Route des Princes - Edmond de Rothschild top inshore team
by Sabina Mollart Rogerson on 29 Jun 2013
In the Route des Princes, Sébastien Josse’s Edmond de Rothschild again proved to be the best MOD70 inshore team around the short courses off Plymouth Sound today (Friday) but their advantage was much less obvious that it was in Valencia and Lisbon where they won both regattas.
La Route des Princess 2013 - Oman Air - Musandam and Edmond de Rothschild in action during the InPort race today, close to the city of Plymouth Lloyd Images http://lloydimagesgallery.photoshelter.com/
In slightly fickle, shifty westerly breeze of between nine and 21 knots Edmond de Rothschild did win two of the three short course races which were contested outside the breakwater, but they had to work hard for their wins. The team which have won in both Valencia and Lisbon had their hallmark consistency compromised when they tore their gennaker in Race 2 which resulted in their third place finish.
With the high ground of a headland directly upwind of the course area the wind split, different flanks of the course paying a dividend to no regular pattern. But in terms of making fewest mistakes and making the best decisions more often than not, it was Edmond de Rothschild – the only MOD70 team to take a specialist tactician for the inshore races in Sébastien Col – which did enough to finish at the top of the Plymouth inshore regatta standings.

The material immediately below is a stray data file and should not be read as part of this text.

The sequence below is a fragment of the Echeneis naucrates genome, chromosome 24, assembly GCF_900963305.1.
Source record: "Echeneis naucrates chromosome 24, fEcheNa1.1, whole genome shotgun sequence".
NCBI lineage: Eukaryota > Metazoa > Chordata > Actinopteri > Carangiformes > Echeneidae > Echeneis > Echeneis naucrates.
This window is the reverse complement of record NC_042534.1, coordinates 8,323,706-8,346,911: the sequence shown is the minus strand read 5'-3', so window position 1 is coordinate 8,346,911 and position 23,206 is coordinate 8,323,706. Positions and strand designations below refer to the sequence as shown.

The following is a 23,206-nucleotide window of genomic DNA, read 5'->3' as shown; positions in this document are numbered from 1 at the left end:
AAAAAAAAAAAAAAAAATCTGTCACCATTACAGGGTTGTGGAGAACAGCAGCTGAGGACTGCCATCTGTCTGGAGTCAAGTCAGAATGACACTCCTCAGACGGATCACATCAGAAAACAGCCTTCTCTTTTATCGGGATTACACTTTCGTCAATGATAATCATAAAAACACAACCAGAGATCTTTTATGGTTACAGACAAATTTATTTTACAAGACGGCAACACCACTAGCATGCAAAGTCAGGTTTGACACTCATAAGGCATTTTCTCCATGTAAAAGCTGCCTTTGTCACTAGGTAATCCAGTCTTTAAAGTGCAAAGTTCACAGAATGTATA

In the first race Jean-Pierre Dick’s Virbac-Paprec 70 made the best first downwind to lead up the first beat. They looked to have extended enough to win, but they misjudged their angle to the top mark for the final time and let Edmond de Rothshchild slide round the final buoy to steal victory.
In the second contest Virbac-Paprec 70 made no such mistakes and were able to win ahead of Oman Air-Musandam with the hobbled Edmond de Rothschild left to third.
The wind peaked at 21 knots prior to the third race which made sail selection tricky but the wind died right away to confound such decisions. Col and Josse made the right choice when they took Edmond de Rothschild into a gybe-set to move down the left side of the first run where they found the best pressure and wind angle. That was firm foundations for their second win of the day on a race course area which skipper-helm Josse described as ‘very tricky.’
On 26pts for their two wins and a third place Edmond de Rothschild lead the Plymouth series by two points ahead of Virbac-Paprec 70 with Sidney Gavignet’s Oman Air-Musandam third four points behind the leaders.
Saturday’s racing starts at 1115hrs local time with up to three races.
The Route des Princes decider for both the Multi 50’s and the MOD70’s will be the last offshore stage to Morlaix which starts at 2000hrs. For the MOD70’s the course is due to go to Wolf Rock off Land’s End and then to a mark Basse Portsall near Ushant, a course distance of 198 miles. The Multi50’s head to Wolf Rock also and then to Aman ar Ross mark, a distance of 186 miles. Both classes are offered one bonus point at Wolf Rock for the leader on a race which carries a multiplier of 1.5pts.